I connect to the world through my eyes. Images have always helped me understanding the world and interpreting both my experiences and the outside.
On April 5th, in Afghanistan more than seven million women and men went to vote to choose a new president. I was in Italy on that day: with my feet in a continent and my heart elsewhere, in Kabul. I was torn by the desire to be in the present, yet dissatisfied by my geography and uncomfortable with the feeling of being in the wrong place.
Considering the context and the threats that made many foresee an apocalyptic scenario, election day went pretty smooth: relatively few casualties, relatively little fraud, an unexpectedly high turnout and a significant women’s participation (amounting to almost 40% of the total voters).
The escalation of violence in the past few weeks, however, has changed many things and quite quickly perspectives shifted from the political to the personal, widening the distance between here and there and making it harder to both understand and explain the reasons of my choices.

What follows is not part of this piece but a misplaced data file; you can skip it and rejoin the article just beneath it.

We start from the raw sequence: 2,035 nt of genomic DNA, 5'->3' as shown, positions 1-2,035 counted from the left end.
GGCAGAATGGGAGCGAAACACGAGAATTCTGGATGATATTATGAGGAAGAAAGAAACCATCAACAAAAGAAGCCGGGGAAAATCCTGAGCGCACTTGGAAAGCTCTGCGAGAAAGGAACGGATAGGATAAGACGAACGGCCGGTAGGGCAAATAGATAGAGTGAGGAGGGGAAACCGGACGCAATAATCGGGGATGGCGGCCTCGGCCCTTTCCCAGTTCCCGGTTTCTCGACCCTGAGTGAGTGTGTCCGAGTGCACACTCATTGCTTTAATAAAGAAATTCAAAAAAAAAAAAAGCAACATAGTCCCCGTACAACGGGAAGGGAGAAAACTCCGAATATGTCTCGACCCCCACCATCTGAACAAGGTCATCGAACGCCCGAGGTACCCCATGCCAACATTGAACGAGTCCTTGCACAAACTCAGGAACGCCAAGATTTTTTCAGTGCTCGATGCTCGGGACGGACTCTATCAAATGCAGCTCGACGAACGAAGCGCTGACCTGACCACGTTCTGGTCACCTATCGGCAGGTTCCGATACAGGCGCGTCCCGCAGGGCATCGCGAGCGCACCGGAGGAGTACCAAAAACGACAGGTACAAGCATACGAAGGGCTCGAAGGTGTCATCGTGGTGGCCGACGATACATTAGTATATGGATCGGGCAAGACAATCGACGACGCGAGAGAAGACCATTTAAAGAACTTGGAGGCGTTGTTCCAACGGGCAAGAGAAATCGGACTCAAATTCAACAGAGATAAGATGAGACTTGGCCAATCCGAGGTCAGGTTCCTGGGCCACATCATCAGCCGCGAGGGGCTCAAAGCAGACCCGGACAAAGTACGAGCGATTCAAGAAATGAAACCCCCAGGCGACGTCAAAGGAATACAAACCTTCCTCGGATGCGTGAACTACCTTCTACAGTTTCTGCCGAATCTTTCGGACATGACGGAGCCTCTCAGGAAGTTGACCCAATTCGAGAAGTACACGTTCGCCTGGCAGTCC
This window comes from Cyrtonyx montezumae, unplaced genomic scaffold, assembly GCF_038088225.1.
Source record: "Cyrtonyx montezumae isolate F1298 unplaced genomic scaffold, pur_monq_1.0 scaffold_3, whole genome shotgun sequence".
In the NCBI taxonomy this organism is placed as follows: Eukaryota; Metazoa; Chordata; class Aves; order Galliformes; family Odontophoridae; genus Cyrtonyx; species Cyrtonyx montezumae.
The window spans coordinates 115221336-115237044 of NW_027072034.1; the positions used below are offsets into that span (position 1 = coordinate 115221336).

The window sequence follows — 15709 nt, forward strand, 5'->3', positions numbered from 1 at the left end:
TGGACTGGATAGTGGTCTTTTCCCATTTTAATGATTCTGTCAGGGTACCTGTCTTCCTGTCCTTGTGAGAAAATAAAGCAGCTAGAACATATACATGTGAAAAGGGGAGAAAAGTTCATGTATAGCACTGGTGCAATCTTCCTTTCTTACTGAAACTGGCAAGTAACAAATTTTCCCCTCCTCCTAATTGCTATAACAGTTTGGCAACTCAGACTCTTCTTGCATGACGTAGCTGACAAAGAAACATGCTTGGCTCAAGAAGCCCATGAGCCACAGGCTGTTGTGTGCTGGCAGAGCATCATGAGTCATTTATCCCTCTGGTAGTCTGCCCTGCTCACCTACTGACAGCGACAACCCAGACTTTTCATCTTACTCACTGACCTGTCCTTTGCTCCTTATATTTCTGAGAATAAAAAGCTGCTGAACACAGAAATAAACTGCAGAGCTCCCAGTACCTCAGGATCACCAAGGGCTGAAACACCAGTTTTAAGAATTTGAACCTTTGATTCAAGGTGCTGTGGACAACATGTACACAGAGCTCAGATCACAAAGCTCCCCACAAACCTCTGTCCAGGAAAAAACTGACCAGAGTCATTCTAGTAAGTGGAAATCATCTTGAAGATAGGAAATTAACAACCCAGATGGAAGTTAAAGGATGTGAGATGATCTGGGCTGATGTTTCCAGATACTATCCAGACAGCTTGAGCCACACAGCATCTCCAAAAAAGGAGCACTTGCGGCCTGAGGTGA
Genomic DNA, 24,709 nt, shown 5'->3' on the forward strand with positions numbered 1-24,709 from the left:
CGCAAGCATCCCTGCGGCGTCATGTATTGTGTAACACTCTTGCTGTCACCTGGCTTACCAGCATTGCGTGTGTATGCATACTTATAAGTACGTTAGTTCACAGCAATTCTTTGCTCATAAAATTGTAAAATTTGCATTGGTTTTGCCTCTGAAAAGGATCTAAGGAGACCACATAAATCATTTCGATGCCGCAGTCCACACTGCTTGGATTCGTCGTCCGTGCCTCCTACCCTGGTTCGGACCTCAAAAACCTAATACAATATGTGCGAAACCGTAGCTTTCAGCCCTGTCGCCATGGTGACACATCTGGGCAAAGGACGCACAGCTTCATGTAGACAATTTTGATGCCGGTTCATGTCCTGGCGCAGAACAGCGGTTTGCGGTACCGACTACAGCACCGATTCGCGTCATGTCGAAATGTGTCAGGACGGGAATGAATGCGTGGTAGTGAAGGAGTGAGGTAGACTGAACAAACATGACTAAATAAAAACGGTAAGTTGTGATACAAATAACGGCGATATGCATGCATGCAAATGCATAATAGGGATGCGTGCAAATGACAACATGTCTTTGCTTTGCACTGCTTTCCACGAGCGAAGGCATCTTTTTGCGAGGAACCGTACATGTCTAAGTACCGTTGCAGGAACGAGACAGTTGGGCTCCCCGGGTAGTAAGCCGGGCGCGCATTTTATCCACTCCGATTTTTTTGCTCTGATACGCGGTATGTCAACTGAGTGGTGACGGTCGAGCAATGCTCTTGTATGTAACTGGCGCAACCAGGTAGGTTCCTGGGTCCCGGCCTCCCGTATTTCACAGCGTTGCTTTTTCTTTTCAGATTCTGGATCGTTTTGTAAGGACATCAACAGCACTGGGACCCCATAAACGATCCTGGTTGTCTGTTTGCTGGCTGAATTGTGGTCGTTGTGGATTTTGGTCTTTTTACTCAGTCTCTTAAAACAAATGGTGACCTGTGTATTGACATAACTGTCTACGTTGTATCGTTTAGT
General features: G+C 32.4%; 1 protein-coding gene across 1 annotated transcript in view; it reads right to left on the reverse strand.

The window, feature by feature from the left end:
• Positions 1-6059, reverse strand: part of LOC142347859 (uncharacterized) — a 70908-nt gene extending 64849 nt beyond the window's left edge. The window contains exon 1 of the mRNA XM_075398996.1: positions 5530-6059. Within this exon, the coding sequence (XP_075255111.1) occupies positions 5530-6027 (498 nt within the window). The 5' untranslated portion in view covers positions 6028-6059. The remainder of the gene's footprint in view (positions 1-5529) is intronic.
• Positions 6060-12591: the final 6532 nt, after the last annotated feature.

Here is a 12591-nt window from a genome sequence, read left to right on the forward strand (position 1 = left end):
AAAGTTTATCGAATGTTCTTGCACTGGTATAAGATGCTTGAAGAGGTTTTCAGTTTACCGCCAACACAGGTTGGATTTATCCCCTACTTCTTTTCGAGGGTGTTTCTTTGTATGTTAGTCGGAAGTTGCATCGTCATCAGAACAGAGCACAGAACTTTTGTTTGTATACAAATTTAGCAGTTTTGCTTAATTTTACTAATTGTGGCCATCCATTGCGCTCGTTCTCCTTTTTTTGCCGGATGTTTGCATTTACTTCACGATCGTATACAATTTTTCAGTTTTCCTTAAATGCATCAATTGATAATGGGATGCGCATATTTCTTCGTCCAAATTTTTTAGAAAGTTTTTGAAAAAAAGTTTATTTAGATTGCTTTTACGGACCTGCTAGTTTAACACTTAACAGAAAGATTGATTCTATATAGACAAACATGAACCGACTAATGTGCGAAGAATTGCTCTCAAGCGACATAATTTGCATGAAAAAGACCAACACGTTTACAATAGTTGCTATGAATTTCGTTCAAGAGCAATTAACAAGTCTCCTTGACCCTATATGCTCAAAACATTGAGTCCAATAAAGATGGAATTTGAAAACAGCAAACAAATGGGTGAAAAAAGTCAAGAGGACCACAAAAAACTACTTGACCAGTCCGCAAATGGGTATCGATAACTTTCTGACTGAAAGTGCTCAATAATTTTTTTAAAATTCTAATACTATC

From a distance, and listening to my friends’ accounts, April 5th has been a great demonstration of democracy. It was a day of lived and participated democracy, maybe not of the kind you may read on manuals, but rather declined in local shades and tones and therefore, possibly, even more authentic. The final results will arrive in the coming weeks and only then we’ll know whether it has been an isolated moment of positivity or a tiny seed with deep roots. For now, we are left with the good taste of hope. A contagious taste, one that is hard to forget once you’ve tried it.
It is perhaps this taste, the taste of hope and unpredictability, that keeps me bound to Afghanistan – a taste that, however vivid, is very hard to describe with words.
Once again, an image can come to the rescue to describe what I cannot otherwise.
On April 5th, when the polling stations were about to close, Shafi Sharifi posted a photo on Twitter. It captured the hand of a man and a ballot: a hand with only fours fingers, a missing index finger and an ink-stained fourth finger. We don’t know this man’s name, we only know that he went to vote in 2009 and Taliban chopped off the tip of his index finger as a punishment for disobeying to their request to boycott the elections. Violence did not deter him and in 2014 decided to vote again ignoring the renewed threats. At the polling station, after he casted his vote, he asked to dip his fourth finger in the blue ink since he did not have the index anymore.
It is because of that bit of missing finger that I look forward to going back to Kabul.